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Some conceptual thinking on hydrocarbons

Contents:

+ General concepts
+ A look at fuel synthesis
+ A further look at biomass
+ Why direct methane decomposition is a bad idea


In the figure below a representation is given on hydrocarbon conceptual thinking.

CHO Scheme

  • The processes involving biomass (1,2, and 3) start from the centre of the figure.
    In the case of hydrothermal upgrading a combination of H2O and CO2 is released from the biomass under almost supercritical (with respect to water) conditions.
  • After gasification of oil, and more so in case of gasification of coal, the CO - H2 ratio is insuffiecient to use the produced syngas directly in a Fischer and Tropsch synthesis process.
  • Only in case of partial oxidation of NG this CO - H2 ratio is (almost) sufficient.
  • In methane reforming the highest CO - H2 ratio is obtained. However, this process requires heat.

Synthesis of fuels via gasification

The syngas can, amongst other possibilities, be employed to produce (high quality) fuel using the Fischer & Tropsch process. In this process a CO - H2 ratio of 2 is required, so if other feedstocks than NG are used a significant part of the CO has to be "shifted away". (CO + H2O   ¾®  H2 + CO2)

In the table below the overview in this respect is given:


    Feedstock      C/H ratio       CO/H2 ratio      C lost          C use
                                   (in syngas)    (in shift)   (in end product)

    Biomass        1 : 2 (+ 1 O)   1 : 1/1.5         25 %            35 % (*)
    Coal           1 : 0.7         2 : 1             50 %            50 %
    Oil            1 : 1.4         1 : 1             35 %            65 %
    Natural Gas    1 : 3.5/4       1 : 1.8/2       < 10 %          > 90 %

(*) In biomass gasification the combustion value of the material makes it neccesary to generate extra CO2 to keep the process autothermic.

A further look at biomass

In the table below a comparison between three process routes from biomass to fuel is given:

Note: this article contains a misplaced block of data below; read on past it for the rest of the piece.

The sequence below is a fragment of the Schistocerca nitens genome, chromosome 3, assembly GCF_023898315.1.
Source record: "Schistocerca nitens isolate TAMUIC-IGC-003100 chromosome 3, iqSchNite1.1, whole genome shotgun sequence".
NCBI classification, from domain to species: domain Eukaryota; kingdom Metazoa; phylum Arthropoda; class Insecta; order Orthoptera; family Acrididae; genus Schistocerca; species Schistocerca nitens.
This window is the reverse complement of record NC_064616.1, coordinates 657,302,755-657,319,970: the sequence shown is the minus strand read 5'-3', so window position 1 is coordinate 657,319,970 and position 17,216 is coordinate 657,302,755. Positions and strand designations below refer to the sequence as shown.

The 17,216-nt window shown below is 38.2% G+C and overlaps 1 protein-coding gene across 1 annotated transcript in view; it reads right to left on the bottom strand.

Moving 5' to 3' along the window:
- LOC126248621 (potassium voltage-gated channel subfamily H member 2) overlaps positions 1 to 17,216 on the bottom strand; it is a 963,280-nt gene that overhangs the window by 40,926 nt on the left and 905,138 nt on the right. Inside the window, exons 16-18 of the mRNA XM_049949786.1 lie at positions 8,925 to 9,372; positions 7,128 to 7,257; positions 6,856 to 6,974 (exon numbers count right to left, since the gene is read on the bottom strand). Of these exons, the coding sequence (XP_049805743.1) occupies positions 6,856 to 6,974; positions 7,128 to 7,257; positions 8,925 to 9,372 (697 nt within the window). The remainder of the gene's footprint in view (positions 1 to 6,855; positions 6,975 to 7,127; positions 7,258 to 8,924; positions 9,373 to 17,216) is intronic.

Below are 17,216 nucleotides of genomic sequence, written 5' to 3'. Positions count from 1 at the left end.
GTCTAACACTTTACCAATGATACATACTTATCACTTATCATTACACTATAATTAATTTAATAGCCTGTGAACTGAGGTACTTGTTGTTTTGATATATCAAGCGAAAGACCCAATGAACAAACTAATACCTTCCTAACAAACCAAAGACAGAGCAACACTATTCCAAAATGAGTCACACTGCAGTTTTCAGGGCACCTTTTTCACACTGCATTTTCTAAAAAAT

Process                                                 C use
                                                       (in end product)

a. Hydrothermal upgrading                                    65 %
b. Low Temp gasification + Fischer & Tropsch                 50 %
c. Higher T gasification + Fischer & Tropsch                 35 %
a. Hydrothermal upgrading:
In this process effectively one third of the oxygen in the carbonhydrate mass is removed as water, while two thirds are removed as carbon dioxide so the overall reaction roughly reads:

(C3H6O3)x   ¾®   (C2H4)x + x H2O + x CO2

This leads to net carbon utilisation rate of roughly 65%.

b. Low Temp gasification + Fischer & Tropsch:
In a low T process biomass is converted to a 1:1 mixture of methane and carbondioxide. This process can be fermentation or lower T gasification. The methane can be converted to fuel in a Fischer & Tropsch process on a 1 to 1 basis. So now the net carbon utilisation rate is roughly 50%. For large industrial application the relatively slow reaction rates in the gasification/fermentation step can be a significant drawback.

c. Higher T gasification + Fischer & Tropsch:
In a direct gasification biomass is converted into a mixture of CO, CO2, H2 and H2O. As (CO and H2O) and (CO2 and H2) are interlinked, and for a Fischer & Tropsch process a CO / H2 ratio of 1 : 2 is required the overall carbon utilisation rate of this process route will be about 35%.

Why direct methane decomposion is a bad idea

Time and again proposals are made to decompose methane to carbon and hydrogen. The idea: Don't burn the carbon, no carbondioxide. From an energetics point of view this is not a good idea.

A process based on direct decomposition of methane has to be a high pressure process (reactor size). This implies that the temperature at which it runs must be in the order of 1500 C. A lower temperature would lead to incomplete decomposition, and more bothering, formation of appreciable amounts of (poly)aromatic hydrocarbons.

When looking at energetics the following picture emerges:
The heat of combustion of methane is 192 kcal/mol, for hydrogen it is 58 kcal/mol and for carbon it is 90 kcal/mol.
The heat required to decompose methane into carbon and hydrogen is 22 kcal/mol, while the heat required to bring it at 1500 C is about 25 kcal/mol.
Going from the assumption that the heat to decompose methane is utilised with a 100% efficiency (highly optimistic) and no heat recorery within the process (somewhat conservative) the utilisable heating value left is:
2 ´ 58 = 116 kcal/mol, 60% of the initial heating value.
The amount of energy generated with respect to the energy "invested" is: 116 / (22+25) ´ 100 » 250%
This is disappointingly low as the net heating value left is only (116 - (22+25)) / 192 ´ 100 » 35% of the initial heating value.
If the power required in the process (plasma arc for heating?) is generated using fossil fuels, the conclusion is: This is the wrong way!


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